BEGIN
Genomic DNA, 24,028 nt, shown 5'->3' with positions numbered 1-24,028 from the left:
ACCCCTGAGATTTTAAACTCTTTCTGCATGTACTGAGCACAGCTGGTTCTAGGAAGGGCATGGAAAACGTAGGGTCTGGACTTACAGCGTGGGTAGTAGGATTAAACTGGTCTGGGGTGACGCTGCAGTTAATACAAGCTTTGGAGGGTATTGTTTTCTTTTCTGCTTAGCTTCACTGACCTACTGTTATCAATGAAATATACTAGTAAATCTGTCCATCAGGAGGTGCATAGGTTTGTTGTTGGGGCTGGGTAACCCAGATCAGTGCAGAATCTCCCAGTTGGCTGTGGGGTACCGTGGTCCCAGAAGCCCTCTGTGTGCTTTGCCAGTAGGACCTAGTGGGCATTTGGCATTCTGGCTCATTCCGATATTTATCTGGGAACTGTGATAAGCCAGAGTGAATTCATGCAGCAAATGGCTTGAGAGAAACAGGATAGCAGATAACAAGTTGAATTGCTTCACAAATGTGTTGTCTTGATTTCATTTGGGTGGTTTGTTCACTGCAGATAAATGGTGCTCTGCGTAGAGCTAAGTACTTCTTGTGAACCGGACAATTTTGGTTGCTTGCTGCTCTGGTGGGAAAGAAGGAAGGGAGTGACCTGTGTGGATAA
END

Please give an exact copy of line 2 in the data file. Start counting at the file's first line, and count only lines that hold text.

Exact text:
ACCCCTGAGATTTTAAACTCTTTCTGCATGTACTGAGCACAGCTGGTTCTAGGAAGGGCATGGAAAACGTAGGGTCTGGACTTACAGCGTGGGTAGTAGGATTAAACTGGTCTGGGGTGACGCTGCAGTTAATACAAGCTTTGGAGGGTATTGTTTTCTTTTCTGCTTAGCTTCACTGACCTACTGTTATCAATGAAATATACTAGTAAATCTGTCCATCAGGAGGTGCATAGGTTTGTTGTTGGGGCTGGGTAACCCAGATCAGTGCAGAATCTCCCAGTTGGCTGTGGGGTACCGTGGTCCCAGAAGCCCTCTGTGTGCTTTGCCAGTAGGACCTAGTGGGCATTTGGCATTCTGGCTCATTCCGATATTTATCTGGGAACTGTGATAAGCCAGAGTGAATTCATGCAGCAAATGGCTTGAGAGAAACAGGATAGCAGATAACAAGTTGAATTGCTTCACAAATGTGTTGTCTTGATTTCATTTGGGTGGTTTGTTCACTGCAGATAAATGGTGCTCTGCGTAGAGCTAAGTACTTCTTGTGAACCGGACAATTTTGGTTGCTTGCTGCTCTGGTGGGAAAGAAGGAAGGGAGTGACCTGTGTGGATAA